Below is a summary of the main workflow, from geometry to model documentation.
Finite element analysis requires that the model geometry is “water tight”. Computer aided design (CAD) geometries are not always used for analysis. This implies that, for example, something that is a volume in the real world can be described by a set of loosely connected 3D surfaces in a CAD drawing. In finite element analysis, these surfaces have to actually form a real volume.
Even if a set of 3D surfaces in a CAD drawing do form a volume, some surfaces may be slender and some edges may be unnecessarily short in relation to the size of the geometry. This results in an undesirable concentration of elements at the offending geometrical features.
In order to prepare a CAD geometry for finite element analysis, repairing and defeaturing of the geometry is often required. Repairing patches the parts of the geometry that are not “water tight”, while defeaturing may remove slender surfaces or merge unnecessary small edges.
The process of creating, repairing, and defeaturing CAD geometry for analysis is usually part of a larger process traditionally denoted as preprocessing in FEA.
The constitutive laws in a mathematical model involve physical properties of the materials. The properties may depend on the modeled variables (the "dependent variables"). For example, in an analysis of thermal expansion, mechanical and thermal properties often depend on the temperature.
In practice, this involves estimating the correct validity intervals for the material properties and the correct reference point. In addition, different materials have to be attributed to the different parts of the geometry.
In traditional FEA, the process of defining and attributing material properties and functions of the material properties is usually also regarded as being a part of preprocessing.
Domain Settings, Boundary Conditions, Loads, and Constraints
In structural mechanics, the mathematical model may be defined by the selected materials, loads, and constraints on the system. In general, the materials, domain equations, boundary conditions, and initial conditions define the mathematical model.
This part of the analysis involves selecting geometrical domains, boundaries, edges, and points and attributing equations, loads, or constraints to these geometrical entities.
The process of defining these settings is usually regarded as part of preprocessing in traditional FEA, as well.
The definition of geometry, materials, domain settings, boundary conditions, initial conditions, loads, and constraints can be carried out without discretization. However, in many older FEA software, this is still done for the discretized model.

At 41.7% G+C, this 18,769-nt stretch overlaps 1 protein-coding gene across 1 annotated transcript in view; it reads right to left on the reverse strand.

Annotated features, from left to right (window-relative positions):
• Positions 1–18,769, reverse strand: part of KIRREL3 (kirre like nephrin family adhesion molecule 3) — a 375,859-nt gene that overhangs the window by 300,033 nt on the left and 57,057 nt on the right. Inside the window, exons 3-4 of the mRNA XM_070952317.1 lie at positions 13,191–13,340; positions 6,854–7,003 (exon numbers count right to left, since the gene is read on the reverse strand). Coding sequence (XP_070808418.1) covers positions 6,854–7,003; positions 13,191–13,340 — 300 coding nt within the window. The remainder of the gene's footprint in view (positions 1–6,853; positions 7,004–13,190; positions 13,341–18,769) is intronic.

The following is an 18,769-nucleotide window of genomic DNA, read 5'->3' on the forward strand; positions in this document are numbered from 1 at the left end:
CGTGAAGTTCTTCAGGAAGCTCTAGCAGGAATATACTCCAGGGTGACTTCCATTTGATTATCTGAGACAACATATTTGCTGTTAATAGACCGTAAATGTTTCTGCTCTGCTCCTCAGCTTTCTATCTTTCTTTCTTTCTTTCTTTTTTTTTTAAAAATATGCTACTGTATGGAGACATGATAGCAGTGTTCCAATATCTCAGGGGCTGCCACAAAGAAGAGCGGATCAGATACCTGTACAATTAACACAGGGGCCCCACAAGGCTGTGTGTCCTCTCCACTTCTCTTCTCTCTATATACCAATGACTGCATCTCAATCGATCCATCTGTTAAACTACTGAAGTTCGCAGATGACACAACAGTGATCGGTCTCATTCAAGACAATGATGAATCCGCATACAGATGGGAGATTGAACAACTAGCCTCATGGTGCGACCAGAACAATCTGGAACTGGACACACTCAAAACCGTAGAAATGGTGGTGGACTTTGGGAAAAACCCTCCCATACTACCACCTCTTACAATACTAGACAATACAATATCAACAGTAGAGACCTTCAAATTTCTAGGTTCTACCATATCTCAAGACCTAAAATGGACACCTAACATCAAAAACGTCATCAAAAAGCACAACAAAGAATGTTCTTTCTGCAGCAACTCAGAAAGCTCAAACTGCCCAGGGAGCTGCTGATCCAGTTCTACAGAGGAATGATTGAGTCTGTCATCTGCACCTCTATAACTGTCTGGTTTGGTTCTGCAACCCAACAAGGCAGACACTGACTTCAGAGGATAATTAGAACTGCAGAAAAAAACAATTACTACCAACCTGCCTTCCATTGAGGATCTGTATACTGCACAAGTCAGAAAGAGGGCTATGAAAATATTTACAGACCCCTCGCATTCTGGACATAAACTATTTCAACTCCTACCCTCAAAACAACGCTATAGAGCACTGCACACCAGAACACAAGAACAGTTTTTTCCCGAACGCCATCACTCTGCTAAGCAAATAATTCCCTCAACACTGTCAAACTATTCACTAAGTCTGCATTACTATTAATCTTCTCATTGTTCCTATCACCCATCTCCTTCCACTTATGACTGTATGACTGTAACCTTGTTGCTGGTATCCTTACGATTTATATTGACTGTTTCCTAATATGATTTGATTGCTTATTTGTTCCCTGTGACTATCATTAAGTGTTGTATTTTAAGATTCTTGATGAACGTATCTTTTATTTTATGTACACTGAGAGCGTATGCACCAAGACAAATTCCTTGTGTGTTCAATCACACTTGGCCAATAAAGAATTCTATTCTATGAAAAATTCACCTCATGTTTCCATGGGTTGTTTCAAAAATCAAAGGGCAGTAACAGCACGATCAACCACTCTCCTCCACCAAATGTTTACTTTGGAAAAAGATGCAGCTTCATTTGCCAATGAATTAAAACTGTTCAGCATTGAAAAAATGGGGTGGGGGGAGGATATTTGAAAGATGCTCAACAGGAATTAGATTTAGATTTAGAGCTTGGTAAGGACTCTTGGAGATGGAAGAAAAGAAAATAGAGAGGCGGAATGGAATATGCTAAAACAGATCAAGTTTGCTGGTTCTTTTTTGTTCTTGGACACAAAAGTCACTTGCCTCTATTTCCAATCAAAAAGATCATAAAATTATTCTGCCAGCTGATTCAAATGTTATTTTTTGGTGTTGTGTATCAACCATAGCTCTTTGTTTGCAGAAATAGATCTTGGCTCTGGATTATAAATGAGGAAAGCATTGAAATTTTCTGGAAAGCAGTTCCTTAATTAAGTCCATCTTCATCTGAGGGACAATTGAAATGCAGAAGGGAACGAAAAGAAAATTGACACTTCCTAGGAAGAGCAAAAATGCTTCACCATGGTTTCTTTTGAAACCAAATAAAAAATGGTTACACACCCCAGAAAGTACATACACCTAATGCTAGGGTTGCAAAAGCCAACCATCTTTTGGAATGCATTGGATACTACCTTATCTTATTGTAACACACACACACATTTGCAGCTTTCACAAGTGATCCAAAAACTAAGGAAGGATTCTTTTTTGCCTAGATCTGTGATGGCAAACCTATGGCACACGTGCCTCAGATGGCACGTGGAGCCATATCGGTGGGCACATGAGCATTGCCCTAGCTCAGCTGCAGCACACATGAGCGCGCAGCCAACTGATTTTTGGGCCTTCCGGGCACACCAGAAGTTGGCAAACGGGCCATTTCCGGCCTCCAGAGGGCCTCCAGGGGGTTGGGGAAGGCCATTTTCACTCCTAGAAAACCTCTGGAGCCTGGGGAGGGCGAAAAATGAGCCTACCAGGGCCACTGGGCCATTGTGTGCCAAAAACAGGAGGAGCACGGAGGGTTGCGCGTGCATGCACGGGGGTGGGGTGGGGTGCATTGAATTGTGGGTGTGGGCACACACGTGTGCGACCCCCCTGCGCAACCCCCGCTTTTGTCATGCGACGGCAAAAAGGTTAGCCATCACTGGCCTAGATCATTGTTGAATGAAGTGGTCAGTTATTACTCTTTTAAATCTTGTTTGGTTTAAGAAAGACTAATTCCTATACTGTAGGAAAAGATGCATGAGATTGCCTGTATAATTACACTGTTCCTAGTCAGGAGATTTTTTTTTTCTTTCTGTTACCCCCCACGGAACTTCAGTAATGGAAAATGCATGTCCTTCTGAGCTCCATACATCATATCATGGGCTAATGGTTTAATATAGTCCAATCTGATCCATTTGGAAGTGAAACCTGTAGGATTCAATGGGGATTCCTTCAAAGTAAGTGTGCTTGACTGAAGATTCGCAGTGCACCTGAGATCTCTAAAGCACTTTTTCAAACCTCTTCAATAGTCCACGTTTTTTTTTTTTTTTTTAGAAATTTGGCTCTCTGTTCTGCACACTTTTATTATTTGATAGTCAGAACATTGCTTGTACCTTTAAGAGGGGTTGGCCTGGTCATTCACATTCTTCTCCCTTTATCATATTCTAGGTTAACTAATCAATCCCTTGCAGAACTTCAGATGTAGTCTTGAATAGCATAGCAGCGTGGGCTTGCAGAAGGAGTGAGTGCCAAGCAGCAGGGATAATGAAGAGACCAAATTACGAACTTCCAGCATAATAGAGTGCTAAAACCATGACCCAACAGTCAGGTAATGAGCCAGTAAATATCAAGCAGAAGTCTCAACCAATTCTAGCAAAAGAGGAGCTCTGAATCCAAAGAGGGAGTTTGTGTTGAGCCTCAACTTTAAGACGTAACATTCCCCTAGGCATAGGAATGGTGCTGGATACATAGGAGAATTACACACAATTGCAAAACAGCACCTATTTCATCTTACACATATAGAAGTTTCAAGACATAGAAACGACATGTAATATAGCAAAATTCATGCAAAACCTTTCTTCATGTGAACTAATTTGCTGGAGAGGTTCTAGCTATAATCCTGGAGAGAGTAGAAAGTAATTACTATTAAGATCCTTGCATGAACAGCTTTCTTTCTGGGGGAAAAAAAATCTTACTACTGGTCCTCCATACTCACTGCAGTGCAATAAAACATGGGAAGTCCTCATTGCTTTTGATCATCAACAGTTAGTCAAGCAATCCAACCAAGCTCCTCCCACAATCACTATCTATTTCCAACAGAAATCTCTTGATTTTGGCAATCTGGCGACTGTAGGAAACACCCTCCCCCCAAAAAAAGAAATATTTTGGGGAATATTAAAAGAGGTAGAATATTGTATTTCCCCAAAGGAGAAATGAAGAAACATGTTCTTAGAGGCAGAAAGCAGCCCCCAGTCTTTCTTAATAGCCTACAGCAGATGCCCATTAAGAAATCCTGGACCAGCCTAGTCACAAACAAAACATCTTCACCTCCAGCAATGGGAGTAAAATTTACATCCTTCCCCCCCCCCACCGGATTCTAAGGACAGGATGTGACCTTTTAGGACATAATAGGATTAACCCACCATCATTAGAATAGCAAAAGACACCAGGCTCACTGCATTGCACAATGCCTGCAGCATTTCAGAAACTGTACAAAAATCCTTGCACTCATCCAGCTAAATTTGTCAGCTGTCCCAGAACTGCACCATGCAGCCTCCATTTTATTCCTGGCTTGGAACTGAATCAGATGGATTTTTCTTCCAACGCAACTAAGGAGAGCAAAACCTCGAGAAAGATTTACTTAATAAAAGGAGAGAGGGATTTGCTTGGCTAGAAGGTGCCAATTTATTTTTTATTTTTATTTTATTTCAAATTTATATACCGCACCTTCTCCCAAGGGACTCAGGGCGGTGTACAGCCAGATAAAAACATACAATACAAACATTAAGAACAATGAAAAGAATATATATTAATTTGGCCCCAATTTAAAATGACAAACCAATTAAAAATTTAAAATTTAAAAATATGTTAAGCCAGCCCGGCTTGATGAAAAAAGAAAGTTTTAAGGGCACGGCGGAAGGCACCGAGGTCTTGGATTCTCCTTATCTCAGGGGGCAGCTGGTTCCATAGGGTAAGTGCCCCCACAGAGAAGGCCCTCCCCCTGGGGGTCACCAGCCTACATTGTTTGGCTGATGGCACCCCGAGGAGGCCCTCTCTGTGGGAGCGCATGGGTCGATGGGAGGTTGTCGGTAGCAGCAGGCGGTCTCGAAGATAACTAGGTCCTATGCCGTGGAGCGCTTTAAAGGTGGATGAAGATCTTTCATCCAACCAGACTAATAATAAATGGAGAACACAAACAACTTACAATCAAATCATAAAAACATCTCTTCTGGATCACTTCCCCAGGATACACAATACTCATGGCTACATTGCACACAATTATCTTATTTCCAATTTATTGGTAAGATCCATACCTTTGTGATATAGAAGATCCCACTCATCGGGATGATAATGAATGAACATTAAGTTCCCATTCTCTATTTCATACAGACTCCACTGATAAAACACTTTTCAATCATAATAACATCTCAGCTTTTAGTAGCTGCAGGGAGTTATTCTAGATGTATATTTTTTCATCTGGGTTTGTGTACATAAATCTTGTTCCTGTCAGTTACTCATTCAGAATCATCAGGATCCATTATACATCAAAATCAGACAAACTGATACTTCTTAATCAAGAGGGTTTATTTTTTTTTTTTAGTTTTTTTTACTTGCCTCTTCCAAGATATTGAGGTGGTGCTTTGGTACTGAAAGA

The numerical model becomes complete once the mesh is created. Different phenomena and analyses require varied mesh settings. For example, in wave propagation problems, such as modeling elastic waves in structural mechanics or electromagnetic waves in radio frequency analysis, the size of the largest element has to be substantially smaller than the wavelength in order to resolve the problem. In fluid flow, boundary layer meshes may be required in order to resolve boundary layers, while the cell Reynolds number may determine the element size in the bulk of the fluid.
In many cases, different parts of a CAD geometry have to be meshed separately. The model variables have to be matched by the FEA software at the interfaces between the different parts. The matching can be done through continuity constraints (i.e., boundary conditions that relate the finite element discretizations of the different parts to each other). Due to the possible non-local character of these conditions, they are often called multi-point constraints.
Meshing is considered to be one of the most difficult tasks of preprocessing in traditional FEA. In modern FEA packages, an initial mesh may be automatically altered, during the solution process in order to minimize or reduce the error in the numerical solution. This is referred to as adaptive meshing.
If creating the mesh is considered a difficult task, then selecting and setting the solvers and obtaining a solution to the equations (which constitute the numerical model) in a reasonable computational time is an even more difficult task. The difficulty is associated with a variety of challenges.
First of all, the discretized model can be very large in terms of algebraic equations. A 3D model can easily have several million degrees of freedom. A central part of the solution process for numerical models originating from the finite element method is to solve a large linear system of algebraic equations. Nonlinear, parametric, eigenvalue and time-dependent problems are treated with iterative methods, where a sequence of large linear systems are solved.
Large linear systems are, in general, difficult to solve efficiently. Black box methods exist, but they are often too expensive for realistic models. Examples are direct solvers, based on LU factorization methods, or general-purpose iterative methods.
To find a successful and near-optimal alternative, some sort of structure of the underlying system has to be exploited. For multiphysics problems, such a structure might not exist or may be difficult to identify. In such cases, it can be useful to split the problem into its physics constituents for which it is known how to exploit the structure. To accelerate the iterative solution process for linear systems, modern FEA packages use geometric or algebraic multigrid methods.
The nonlinearity of models is another source of problems for FEA solvers. Newton methods use local derivative information to search for better solution candidates, which is only reliable if the current estimate of the solution is close enough to the true numerical solution. In practice, the initial guess for the solution is not always close enough and the Newton method is usually not sufficient to use in such cases. Different simplifications, or relaxations, of the problem may be useful. Instead of the original problem, a simpler nearby problem may be solved to provide a solution candidate. For example, one may neglect certain nonlinearities to obtain a linear problem that can be solved easily. Segregated and continuation solvers are developed for these purposes.